The leaves are really long so it was kind of a challenge to figure out how much to use. Steeping the tea kinda reminded me of cooking spaghetti. It has a moderately deep vegetal flavor and is fairly astringent. Smells sweet.
“The leaves are really long so it was kind of a challenge to figure out how much to use. Steeping the tea kinda reminded me of cooking spaghetti. It has a moderately deep vegetal flavor and is...” Read full tasting note
“I don’t think I’ve ever had a bad Tai Ping Hou Kui but does this tea live up to the Supreme added onto the name? I think not but still a good brew. First I have to critique Tealyra’s...” Read full tasting note
Tai Ping Hou Kui is one of China’s Ten Famous Teas, grown in Tai Ping County at the foot of Mount Yellow (listed as a World Nature and Culture Heritage area by UNESCO in 1990).
AAA graded, Tai Ping Hou Kui harvests in each Spring on Gu Yu day, the traditional harvesting day for Tai Ping Hou Kui. Only the absolutely highest graded leaves that exceed 15cm in length are picked in uniformly identical sizes, before being bound together with cotton into their signature bundles. Producing a very high-grade end tea with very few broken leaves and good uniformity, the appearance of this Tai Ping Hou Kui is as unmistakable as its taste.
Freshness is the first thing that strikes the drinker of Tai Ping Hou Kui, graduating to a deep yet fine floral flavor with good purity. An elegantly complex sweet aftertaste lingers after sipping, which builds with repeated steeping.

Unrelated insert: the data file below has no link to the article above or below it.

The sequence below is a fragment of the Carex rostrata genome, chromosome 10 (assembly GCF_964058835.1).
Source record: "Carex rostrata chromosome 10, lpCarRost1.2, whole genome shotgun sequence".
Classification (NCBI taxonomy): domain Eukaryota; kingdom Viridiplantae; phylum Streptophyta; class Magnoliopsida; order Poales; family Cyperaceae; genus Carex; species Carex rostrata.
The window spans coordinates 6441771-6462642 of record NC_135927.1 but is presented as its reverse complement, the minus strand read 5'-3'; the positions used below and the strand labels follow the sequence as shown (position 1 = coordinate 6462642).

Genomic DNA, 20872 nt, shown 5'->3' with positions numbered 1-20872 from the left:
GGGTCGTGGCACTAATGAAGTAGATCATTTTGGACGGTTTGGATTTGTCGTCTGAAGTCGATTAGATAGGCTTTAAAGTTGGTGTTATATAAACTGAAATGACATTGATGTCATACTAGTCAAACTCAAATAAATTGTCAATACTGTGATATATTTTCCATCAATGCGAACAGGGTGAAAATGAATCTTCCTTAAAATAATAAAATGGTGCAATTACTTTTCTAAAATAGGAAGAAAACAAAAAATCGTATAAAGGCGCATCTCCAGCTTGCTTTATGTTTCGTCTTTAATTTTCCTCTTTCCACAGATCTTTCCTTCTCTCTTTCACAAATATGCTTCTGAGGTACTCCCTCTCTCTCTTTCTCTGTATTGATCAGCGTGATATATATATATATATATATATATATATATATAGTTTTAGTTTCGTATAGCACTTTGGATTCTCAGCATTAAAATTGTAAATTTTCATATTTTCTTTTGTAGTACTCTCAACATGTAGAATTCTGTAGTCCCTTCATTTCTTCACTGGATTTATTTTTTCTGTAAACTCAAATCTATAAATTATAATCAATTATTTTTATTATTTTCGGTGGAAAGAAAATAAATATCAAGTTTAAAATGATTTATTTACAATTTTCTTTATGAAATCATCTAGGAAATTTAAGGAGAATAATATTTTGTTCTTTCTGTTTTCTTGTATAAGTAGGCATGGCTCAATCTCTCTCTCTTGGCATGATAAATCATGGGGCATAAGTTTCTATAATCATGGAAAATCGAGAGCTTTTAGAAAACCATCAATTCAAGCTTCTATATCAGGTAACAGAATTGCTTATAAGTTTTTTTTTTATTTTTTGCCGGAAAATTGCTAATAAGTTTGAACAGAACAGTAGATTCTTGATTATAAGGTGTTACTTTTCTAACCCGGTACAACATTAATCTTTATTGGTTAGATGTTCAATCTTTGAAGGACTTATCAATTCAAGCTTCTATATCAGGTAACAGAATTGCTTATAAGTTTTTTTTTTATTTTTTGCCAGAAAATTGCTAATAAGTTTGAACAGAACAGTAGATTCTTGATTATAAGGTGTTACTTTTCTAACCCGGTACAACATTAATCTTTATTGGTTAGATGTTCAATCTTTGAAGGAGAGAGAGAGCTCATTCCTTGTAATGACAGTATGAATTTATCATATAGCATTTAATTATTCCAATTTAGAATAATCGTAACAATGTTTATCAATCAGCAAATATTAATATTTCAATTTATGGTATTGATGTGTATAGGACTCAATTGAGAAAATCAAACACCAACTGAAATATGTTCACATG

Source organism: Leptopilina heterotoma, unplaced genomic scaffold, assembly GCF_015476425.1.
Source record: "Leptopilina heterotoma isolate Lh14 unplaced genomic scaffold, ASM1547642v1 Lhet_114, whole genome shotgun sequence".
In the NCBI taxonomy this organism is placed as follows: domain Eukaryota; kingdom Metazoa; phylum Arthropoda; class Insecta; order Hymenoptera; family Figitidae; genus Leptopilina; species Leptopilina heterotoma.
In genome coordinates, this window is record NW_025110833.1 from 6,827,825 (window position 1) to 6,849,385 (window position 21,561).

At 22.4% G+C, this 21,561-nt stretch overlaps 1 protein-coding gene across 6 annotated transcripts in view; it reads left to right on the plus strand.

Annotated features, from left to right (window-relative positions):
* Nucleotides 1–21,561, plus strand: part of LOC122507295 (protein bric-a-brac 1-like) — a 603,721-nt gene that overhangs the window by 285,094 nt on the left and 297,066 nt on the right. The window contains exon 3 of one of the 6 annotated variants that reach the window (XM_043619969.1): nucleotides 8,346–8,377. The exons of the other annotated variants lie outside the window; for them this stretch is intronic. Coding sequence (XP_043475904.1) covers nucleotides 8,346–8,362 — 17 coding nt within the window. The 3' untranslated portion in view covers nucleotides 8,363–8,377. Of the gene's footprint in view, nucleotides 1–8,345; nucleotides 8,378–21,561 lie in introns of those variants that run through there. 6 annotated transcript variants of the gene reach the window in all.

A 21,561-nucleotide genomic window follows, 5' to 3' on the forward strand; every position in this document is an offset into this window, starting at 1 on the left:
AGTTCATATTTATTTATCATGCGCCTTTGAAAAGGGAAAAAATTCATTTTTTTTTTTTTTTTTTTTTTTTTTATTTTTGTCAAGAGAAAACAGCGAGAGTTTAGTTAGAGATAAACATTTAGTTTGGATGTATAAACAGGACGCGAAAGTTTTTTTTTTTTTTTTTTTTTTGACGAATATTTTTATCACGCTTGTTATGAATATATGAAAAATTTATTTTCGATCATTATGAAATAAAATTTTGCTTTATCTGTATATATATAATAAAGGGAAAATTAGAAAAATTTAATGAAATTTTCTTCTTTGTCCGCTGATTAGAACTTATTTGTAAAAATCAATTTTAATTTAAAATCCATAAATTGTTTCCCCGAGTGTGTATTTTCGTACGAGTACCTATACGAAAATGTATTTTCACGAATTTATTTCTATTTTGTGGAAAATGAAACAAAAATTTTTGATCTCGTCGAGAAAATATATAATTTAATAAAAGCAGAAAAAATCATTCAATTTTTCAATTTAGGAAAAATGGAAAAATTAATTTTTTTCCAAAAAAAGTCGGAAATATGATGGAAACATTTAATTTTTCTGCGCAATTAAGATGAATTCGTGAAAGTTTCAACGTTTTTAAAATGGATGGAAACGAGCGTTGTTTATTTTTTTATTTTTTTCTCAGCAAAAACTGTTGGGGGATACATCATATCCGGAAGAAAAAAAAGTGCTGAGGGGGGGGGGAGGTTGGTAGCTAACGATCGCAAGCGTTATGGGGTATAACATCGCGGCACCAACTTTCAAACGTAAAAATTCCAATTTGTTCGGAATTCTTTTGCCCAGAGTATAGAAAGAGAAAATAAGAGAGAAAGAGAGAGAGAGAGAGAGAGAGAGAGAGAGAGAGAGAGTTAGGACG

The first steeping reveals the clean, floral aroma, while the second offers a richer and more complex taste palate. Subsequent infusions introduce the delicate, long orchid touch of the tea and floral aftertaste that remains long after finishing the cup.
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I don’t think I’ve ever had a bad Tai Ping Hou Kui but does this tea live up to the Supreme added onto the name? I think not but still a good brew.
First I have to critique Tealyra’s instructions. Use 1 tsp of tea. Really???!! Like how do I get those massive straight leaves in a spoon? They need to revise this and change to weight measurement. Then to steep 2 – 3 min. I think that’s far to long for this tea. I brewed 1 min and even at that time some faint bitterness comes through.
I brewed this in my test tube gaiwan (Love that gaiwan!). 1 min and just eyeballed the amount. It’s fruity- something I always love about this type of tea. A bit vegetal, light sweetness, and a bit of bitterness creeping through. Unless, I need to revise my steeping method, I would say this is not a tea that is “Supreme”. It’s still a nice cup though.
Flavors: Fruity, Sweet, Vegetal